People with epilepsy experience recurrent seizures, because a sudden surge of electrical activity in the brain causes a temporary disturbance in the messaging systems between brain cells.
The Centers for Disease Control and Prevention (CDC) describe epilepsy as “a common neurological condition characterized by recurrent seizures.”
This article will explain the types, symptoms, treatment, and prognosis of epilepsy.
Fast facts on epilepsy
Here are some key points about epilepsy.
Epilepsy is a neurological disorder.
Primary symptoms commonly include seizures.
Seizures have a range of severity depending on the individual.
Treatments include anti-seizure medications.
Epilepsy is a neurological condition.
The main symptom of epilepsy is repeated seizures. If one or more of the following symptoms are present, the individual should see a doctor, especially if they recur:
a convulsion with no temperature (no fever)
short spells of blackout, or confused memory
intermittent fainting spells, during which bowel or bladder control is lost, which is frequently followed by extreme tiredness
for a short period, the person is unresponsive to instructions or questions
the person becomes stiff, suddenly, for no apparent reason
the person suddenly falls for no clear reason
sudden bouts of blinking without apparent stimuli
sudden bouts of chewing, without any apparent reason
for a short time the person seems dazed and unable to communicate
repetitive movements that seem inappropriate
the person becomes fearful for no apparent reason; they may even panic or become angry
peculiar changes in senses, such as smell, touch, and sound
the arms, legs, or body jerk, in babies these will appear as a cluster of rapid jerking movements
The following conditions need to be eliminated. They may present similar symptoms and are sometimes misdiagnosed as epilepsy:
high fever with epilepsy-like symptoms
narcolepsy, or recurring episodes of sleep during the day
cataplexy, or periods of extreme muscle weakness
fugue states, a rare psychiatric disorder
A person with epilepsy will have recurrent seizures.
Every function in the human body is triggered by messaging systems in our brain. Epilepsy results when this system is disrupted due to faulty electrical activity.
In many cases, the exact cause is not known. Some people have inherited genetic factors that make epilepsy more likely to occur.
Other factors that may increase the risk include:
head trauma, for instance, during a car crash
brain conditions, including stroke or tumors
infectious diseases, for instance, AIDS and viral encephalitis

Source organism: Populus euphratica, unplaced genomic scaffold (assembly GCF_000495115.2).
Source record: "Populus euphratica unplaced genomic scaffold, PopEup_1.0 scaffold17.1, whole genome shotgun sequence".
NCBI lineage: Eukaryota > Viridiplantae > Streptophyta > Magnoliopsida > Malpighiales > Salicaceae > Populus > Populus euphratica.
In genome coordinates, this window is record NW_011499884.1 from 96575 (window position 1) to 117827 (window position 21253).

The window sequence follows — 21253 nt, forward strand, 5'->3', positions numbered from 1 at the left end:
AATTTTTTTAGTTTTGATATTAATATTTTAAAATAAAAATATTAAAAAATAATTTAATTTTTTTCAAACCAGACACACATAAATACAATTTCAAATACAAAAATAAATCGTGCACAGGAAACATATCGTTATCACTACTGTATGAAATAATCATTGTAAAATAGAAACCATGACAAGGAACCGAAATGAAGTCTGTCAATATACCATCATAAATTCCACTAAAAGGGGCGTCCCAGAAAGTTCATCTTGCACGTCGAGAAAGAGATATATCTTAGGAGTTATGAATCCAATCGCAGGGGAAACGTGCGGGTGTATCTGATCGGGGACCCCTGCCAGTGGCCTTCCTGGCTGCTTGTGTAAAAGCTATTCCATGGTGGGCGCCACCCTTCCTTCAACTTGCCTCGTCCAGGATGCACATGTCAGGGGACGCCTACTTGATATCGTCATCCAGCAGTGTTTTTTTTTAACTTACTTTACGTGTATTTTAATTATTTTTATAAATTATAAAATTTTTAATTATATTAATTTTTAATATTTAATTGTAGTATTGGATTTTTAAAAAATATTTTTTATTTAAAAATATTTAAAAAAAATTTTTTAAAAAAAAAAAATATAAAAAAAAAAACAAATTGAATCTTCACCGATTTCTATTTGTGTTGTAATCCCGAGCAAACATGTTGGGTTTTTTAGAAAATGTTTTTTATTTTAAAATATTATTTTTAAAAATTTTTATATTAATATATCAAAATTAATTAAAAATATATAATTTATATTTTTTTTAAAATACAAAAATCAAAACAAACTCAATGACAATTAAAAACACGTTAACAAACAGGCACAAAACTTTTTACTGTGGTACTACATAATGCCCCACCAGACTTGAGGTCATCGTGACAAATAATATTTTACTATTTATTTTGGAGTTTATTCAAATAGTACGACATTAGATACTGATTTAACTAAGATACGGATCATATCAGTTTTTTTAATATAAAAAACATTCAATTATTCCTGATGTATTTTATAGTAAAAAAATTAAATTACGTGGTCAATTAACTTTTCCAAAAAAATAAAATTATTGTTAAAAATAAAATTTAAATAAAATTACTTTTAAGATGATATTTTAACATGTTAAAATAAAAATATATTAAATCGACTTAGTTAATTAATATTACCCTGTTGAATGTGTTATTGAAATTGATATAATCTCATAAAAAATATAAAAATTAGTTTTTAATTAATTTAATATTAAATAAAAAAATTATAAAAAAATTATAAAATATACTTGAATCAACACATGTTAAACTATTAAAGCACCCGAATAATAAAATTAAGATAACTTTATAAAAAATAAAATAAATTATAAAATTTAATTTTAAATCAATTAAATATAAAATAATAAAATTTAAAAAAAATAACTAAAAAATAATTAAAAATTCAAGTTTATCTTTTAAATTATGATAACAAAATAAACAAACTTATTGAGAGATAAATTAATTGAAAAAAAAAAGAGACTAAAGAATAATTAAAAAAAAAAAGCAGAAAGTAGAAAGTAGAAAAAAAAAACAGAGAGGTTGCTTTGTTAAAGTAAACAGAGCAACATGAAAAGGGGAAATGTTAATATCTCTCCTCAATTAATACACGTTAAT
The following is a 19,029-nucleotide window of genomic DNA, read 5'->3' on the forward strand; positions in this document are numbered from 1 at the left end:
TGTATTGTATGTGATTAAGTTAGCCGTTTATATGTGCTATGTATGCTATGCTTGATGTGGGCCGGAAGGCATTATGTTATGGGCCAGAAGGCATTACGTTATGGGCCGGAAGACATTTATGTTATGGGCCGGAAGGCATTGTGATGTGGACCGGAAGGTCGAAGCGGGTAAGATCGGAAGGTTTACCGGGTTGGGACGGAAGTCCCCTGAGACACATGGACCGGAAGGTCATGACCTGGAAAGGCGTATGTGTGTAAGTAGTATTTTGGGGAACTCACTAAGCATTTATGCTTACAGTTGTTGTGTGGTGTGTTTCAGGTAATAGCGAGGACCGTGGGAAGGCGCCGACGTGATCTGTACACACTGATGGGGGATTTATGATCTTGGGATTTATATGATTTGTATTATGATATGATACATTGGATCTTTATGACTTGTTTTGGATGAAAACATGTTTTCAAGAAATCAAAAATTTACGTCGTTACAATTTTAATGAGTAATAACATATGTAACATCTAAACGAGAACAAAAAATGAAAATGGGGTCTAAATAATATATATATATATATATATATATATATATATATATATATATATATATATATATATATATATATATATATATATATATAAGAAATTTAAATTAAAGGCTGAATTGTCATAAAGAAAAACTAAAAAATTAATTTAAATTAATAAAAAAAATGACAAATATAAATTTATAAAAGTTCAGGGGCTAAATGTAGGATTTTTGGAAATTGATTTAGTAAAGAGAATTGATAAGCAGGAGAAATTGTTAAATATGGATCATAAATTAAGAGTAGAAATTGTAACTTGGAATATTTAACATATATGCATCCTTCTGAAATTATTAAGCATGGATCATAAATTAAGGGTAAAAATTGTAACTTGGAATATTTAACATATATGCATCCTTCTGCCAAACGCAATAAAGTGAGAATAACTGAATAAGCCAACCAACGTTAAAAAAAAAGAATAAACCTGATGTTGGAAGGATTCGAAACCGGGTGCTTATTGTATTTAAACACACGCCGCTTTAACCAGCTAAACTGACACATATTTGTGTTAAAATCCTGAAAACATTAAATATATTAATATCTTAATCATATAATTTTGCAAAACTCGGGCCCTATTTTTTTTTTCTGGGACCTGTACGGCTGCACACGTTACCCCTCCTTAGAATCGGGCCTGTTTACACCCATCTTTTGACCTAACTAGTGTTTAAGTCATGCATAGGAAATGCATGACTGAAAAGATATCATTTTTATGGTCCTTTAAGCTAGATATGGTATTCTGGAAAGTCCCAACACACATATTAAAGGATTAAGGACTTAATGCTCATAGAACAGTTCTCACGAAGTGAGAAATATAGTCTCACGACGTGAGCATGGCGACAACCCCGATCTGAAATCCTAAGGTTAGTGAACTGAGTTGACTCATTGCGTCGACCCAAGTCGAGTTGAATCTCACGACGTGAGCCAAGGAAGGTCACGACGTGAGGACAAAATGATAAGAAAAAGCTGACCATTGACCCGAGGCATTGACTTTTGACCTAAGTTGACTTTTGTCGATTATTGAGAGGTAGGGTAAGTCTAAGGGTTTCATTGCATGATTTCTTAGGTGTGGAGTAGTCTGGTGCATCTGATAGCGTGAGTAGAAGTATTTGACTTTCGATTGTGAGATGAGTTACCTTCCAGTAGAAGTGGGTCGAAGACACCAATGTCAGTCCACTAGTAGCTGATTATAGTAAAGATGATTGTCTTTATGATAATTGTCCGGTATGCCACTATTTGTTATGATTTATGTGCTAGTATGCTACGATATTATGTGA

prenatal injury, or brain damage that occurs before birth
developmental disorders, for instance, autism or neurofibromatosis
It is most likely to appear in children under 2 years of age, and adults over 65 years.
What a patient with epilepsy experiences during a seizure will depend on which part of the brain is affected, and how widely and quickly it spreads from that area.
The CDC note that the condition “is not well understood.” Often, no specific cause can be identified.
Is epilepsy common?
In 2015, epilepsy affected 1.2 percent of the population in the United States, or 3.4 million people, including 3 million adults and 470,000 children.
The World Health Organization (WHO) estimate that epilepsy affects 50 million people worldwide.
There is currently no cure for most types of epilepsy. However, surgery can stop some kinds of seizure from occurring, and in many cases, the condition can be managed.
If an underlying correctable brain condition is causing the seizures, sometimes surgery can stop them. If epilepsy is diagnosed, the doctor will prescribe seizure-preventing drugs or anti-epileptic drugs.
If drugs do not work, the next option could be surgery, a special diet or VNS (vagus nerve stimulation).
The doctor’s aim is to prevent further seizures from occurring, while at the same time avoiding side effects so that the patient can lead a normal, active, and productive life.
Anti-epileptic drugs (AEDs)
The majority of AEDs are taken orally. The type of seizure the patient is having will decide which drug the doctor may prescribe. Patients do not all react in the same way to drugs, but AEDs appear to help control seizures in 70 percent of cases.
Drugs commonly used to treat epilepsy include:
Some drugs may stop seizures in one patient, but not in another. Even when the right drug is found, it can take some time to find the ideal dose.
Types of epileptic seizures
There are three diagnoses a doctor might make when treating a patient with epileptic seizures:
Idiopathic: There is no apparent cause.
Cryptogenic: The doctor thinks there is most probably a cause, but cannot pinpoint it.
Symptomatic: The doctor knows what the cause is.